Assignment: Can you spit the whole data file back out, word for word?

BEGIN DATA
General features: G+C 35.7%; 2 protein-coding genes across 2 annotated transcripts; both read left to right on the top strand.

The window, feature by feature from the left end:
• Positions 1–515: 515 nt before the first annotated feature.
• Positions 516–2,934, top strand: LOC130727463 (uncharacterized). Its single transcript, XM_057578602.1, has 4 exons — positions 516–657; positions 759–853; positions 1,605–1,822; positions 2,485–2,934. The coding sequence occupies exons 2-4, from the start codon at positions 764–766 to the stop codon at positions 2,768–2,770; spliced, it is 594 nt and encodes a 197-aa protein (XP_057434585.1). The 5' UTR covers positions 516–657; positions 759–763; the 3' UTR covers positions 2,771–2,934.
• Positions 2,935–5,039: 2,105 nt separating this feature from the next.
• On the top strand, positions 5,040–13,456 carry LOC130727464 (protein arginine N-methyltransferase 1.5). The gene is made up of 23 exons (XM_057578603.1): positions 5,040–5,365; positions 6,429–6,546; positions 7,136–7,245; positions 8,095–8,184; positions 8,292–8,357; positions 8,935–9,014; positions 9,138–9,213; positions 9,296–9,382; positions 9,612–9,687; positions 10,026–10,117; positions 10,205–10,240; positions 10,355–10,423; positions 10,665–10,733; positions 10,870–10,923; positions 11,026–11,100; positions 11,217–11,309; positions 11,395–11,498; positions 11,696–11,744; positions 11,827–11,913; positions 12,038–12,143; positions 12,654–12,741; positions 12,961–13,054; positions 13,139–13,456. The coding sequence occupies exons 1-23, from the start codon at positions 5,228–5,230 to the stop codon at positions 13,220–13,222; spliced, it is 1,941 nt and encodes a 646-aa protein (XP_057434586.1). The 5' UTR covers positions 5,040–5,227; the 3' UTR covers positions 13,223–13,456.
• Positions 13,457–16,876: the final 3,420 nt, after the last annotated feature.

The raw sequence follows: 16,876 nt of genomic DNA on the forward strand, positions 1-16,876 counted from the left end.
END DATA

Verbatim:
General features: G+C 35.7%; 2 protein-coding genes across 2 annotated transcripts; both read left to right on the top strand.

The window, feature by feature from the left end:
• Positions 1–515: 515 nt before the first annotated feature.
• Positions 516–2,934, top strand: LOC130727463 (uncharacterized). Its single transcript, XM_057578602.1, has 4 exons — positions 516–657; positions 759–853; positions 1,605–1,822; positions 2,485–2,934. The coding sequence occupies exons 2-4, from the start codon at positions 764–766 to the stop codon at positions 2,768–2,770; spliced, it is 594 nt and encodes a 197-aa protein (XP_057434585.1). The 5' UTR covers positions 516–657; positions 759–763; the 3' UTR covers positions 2,771–2,934.
• Positions 2,935–5,039: 2,105 nt separating this feature from the next.
• On the top strand, positions 5,040–13,456 carry LOC130727464 (protein arginine N-methyltransferase 1.5). The gene is made up of 23 exons (XM_057578603.1): positions 5,040–5,365; positions 6,429–6,546; positions 7,136–7,245; positions 8,095–8,184; positions 8,292–8,357; positions 8,935–9,014; positions 9,138–9,213; positions 9,296–9,382; positions 9,612–9,687; positions 10,026–10,117; positions 10,205–10,240; positions 10,355–10,423; positions 10,665–10,733; positions 10,870–10,923; positions 11,026–11,100; positions 11,217–11,309; positions 11,395–11,498; positions 11,696–11,744; positions 11,827–11,913; positions 12,038–12,143; positions 12,654–12,741; positions 12,961–13,054; positions 13,139–13,456. The coding sequence occupies exons 1-23, from the start codon at positions 5,228–5,230 to the stop codon at positions 13,220–13,222; spliced, it is 1,941 nt and encodes a 646-aa protein (XP_057434586.1). The 5' UTR covers positions 5,040–5,227; the 3' UTR covers positions 13,223–13,456.
• Positions 13,457–16,876: the final 3,420 nt, after the last annotated feature.

The raw sequence follows: 16,876 nt of genomic DNA on the forward strand, positions 1-16,876 counted from the left end.